People are mean. There I said it ....
Ok, I'm only half kidding.
What happened to the golden rule of "If you don't have anything nice to say, don't say anything at all"? I guess it's in the 'back in my day' graveyard with pagers and payphones. But, honestly guys, this is one virtue I think we need to reclaim.
Somewhere along the line, we’ve abandoned our verbal filters and have gotten very comfortable saying (and typing) whatever comes to our minds under the guise of candor, humor, and free speech. Yes, we're entitled to all those things, but does it have to be at the exclusion of kindness + respect?
Lest we forget that it's completely possible - and reasonable - to express negative thoughts + feelings in a positive, constructive way.
Taking Advantage of Teachable Moments
My daughter came home a few weeks ago telling me about a not-so-nice something a classmate said to another student. Thanks to social media, TV, and just generally living among other humans, we’ve had a few of these conversations. And when we talk about meanness as a family, I tell my kids two things: 1. consider the source. Often, people who find satisfaction in saying mean things to/about others are miserable about something bigger (and probably masking it). 2. it’s not about you. When people are mean, it’s more of a reflection of how they feel about themselves than how they feel about you.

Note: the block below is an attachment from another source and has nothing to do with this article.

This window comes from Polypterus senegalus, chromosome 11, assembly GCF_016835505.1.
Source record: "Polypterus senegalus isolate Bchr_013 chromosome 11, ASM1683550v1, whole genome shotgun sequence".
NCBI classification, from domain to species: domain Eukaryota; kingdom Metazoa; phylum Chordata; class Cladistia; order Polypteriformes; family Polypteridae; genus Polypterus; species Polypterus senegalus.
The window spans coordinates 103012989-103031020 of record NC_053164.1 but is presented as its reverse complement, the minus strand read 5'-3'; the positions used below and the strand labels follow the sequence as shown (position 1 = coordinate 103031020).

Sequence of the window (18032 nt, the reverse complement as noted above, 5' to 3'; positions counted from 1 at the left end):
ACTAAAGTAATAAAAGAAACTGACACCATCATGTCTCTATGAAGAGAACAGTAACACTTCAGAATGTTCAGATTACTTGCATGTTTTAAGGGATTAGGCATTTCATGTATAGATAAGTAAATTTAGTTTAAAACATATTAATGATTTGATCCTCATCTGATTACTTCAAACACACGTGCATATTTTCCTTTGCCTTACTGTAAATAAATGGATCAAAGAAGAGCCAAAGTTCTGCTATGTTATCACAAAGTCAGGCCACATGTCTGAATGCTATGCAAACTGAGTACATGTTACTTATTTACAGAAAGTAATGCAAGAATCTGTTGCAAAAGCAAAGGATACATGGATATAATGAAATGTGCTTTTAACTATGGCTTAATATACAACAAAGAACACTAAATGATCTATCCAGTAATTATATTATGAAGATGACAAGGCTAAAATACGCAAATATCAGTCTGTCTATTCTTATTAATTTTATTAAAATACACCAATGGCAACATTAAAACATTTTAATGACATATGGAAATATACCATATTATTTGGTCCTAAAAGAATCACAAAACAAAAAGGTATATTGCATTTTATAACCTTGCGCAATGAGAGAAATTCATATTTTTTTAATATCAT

We've All Been Mean At Some Point
In full transparency, there are times when I've caught myself saying mean or unnecessary things. Let's live on Real St. for a minute and admit that we've all done it. These moments are few and far between for me personally, but it feels gross to be mean; and true to my earlier point, when I find myself behaving this way it's usually because I'm not feeling quite right about something within myself ... and someone else just catches the brunt of those ill feelings.
The best way to avoid making mean comments is to figure out why you're doing it in the first place.
I have a girlfriend who says people do things for one of two reasons – to hurt or to help. And she's mostly right. There’s power in our words – even the small, seemingly insignificant ones. Taking a millisecond to determine whether we’re using our words to help or hurt can go a long way in reclaiming and spreading the virtue of kindness.
Kind hearts, unite!
** Don't forget to follow Writing Angela on Bloglovin' and never miss a post! **